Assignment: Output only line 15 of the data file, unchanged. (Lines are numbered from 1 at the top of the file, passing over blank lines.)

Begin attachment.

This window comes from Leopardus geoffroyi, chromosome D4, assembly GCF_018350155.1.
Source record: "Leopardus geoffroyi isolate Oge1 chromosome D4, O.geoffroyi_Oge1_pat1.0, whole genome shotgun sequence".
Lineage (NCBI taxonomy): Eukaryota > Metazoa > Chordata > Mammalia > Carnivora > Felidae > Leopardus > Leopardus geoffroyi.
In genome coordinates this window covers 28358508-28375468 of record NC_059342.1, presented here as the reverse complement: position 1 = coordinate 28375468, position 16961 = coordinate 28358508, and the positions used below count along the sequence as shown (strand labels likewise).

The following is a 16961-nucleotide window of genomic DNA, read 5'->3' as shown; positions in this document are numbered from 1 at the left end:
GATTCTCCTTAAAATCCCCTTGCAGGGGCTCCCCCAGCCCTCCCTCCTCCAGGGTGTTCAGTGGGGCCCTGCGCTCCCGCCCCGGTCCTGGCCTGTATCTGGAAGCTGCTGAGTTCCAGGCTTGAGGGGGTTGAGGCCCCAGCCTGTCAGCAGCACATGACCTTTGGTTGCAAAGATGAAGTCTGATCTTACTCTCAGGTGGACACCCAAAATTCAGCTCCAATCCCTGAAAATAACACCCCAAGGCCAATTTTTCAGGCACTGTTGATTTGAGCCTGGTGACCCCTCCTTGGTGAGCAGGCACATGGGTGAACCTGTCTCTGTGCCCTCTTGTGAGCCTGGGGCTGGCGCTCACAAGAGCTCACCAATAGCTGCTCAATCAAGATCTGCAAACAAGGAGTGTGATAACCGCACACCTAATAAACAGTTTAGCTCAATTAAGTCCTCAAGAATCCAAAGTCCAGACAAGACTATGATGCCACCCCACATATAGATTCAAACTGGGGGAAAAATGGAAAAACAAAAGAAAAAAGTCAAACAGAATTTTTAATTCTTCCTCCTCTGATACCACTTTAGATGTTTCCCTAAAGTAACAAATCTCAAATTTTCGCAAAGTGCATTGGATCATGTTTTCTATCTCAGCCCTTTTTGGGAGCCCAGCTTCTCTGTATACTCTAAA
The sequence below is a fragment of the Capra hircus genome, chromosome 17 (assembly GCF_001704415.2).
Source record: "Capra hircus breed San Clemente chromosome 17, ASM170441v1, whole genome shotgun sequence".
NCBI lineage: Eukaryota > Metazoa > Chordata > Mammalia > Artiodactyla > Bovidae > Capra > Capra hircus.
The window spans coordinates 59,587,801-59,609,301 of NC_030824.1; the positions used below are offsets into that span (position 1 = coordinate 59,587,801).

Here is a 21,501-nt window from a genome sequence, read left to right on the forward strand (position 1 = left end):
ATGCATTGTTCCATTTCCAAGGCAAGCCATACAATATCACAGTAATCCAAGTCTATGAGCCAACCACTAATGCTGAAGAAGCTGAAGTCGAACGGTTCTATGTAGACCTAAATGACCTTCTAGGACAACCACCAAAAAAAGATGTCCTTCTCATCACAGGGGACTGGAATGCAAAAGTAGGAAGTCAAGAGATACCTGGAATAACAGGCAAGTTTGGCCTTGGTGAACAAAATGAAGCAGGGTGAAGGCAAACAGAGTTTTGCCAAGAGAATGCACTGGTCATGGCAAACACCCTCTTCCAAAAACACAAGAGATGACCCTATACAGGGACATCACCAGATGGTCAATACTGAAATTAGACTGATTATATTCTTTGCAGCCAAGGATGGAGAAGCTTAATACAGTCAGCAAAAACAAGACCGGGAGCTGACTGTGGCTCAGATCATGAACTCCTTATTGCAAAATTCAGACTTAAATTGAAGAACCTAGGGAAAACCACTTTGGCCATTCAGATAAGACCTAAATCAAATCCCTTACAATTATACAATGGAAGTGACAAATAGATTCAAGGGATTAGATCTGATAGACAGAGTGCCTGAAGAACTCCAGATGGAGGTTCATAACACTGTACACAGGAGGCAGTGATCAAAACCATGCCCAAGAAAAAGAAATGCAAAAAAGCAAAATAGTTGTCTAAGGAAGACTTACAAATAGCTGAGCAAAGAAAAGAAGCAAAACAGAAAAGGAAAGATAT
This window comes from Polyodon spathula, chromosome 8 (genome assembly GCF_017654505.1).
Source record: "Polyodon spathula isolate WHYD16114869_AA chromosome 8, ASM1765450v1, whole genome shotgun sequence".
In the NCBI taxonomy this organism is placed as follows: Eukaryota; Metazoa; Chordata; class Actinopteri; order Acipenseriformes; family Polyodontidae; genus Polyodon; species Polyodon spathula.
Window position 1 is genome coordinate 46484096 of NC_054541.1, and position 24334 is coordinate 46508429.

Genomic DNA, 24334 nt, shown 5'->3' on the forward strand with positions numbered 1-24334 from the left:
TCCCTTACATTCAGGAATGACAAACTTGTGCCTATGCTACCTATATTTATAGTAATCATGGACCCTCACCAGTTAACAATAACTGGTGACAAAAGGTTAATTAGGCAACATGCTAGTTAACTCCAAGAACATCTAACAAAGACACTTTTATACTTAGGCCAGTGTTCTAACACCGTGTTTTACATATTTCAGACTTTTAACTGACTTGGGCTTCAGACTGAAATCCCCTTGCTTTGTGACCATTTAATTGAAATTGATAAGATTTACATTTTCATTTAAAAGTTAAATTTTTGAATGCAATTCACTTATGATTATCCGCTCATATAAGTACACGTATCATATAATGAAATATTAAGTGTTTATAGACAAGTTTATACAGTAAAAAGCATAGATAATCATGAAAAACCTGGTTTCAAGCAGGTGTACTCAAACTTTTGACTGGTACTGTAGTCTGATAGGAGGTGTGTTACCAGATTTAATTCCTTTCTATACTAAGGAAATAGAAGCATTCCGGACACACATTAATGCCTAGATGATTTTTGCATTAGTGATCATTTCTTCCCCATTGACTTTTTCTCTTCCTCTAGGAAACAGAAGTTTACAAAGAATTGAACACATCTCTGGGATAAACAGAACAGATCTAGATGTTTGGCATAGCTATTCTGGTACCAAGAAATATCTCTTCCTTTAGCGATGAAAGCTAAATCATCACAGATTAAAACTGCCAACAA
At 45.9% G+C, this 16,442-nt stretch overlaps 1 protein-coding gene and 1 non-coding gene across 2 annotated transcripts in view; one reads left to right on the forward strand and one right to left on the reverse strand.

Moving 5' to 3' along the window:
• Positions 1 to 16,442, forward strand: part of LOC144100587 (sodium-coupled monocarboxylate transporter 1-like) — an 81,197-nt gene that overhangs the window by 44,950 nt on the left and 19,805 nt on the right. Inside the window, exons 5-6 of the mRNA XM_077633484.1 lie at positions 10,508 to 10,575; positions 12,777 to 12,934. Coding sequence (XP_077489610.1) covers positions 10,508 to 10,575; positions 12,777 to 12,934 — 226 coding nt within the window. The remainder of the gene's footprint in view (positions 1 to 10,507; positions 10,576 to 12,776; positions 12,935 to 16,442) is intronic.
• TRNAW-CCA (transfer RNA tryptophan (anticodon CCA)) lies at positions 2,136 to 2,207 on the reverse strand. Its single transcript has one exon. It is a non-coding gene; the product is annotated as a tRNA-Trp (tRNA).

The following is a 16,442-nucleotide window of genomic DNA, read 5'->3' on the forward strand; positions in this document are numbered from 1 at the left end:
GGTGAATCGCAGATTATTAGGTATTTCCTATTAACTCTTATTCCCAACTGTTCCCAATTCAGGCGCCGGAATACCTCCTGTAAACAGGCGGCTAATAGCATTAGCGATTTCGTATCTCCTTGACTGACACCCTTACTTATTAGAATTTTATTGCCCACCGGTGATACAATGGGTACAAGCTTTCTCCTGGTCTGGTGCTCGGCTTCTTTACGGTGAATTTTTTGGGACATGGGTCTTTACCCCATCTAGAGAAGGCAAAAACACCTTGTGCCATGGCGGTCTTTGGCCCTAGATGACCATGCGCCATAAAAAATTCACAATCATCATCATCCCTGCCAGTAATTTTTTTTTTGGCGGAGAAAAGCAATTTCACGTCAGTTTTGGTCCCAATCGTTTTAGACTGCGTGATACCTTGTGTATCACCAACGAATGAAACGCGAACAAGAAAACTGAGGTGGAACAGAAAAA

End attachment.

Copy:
In the NCBI taxonomy this organism is placed as follows: Eukaryota; Metazoa; Chordata; class Actinopteri; order Acipenseriformes; family Polyodontidae; genus Polyodon; species Polyodon spathula.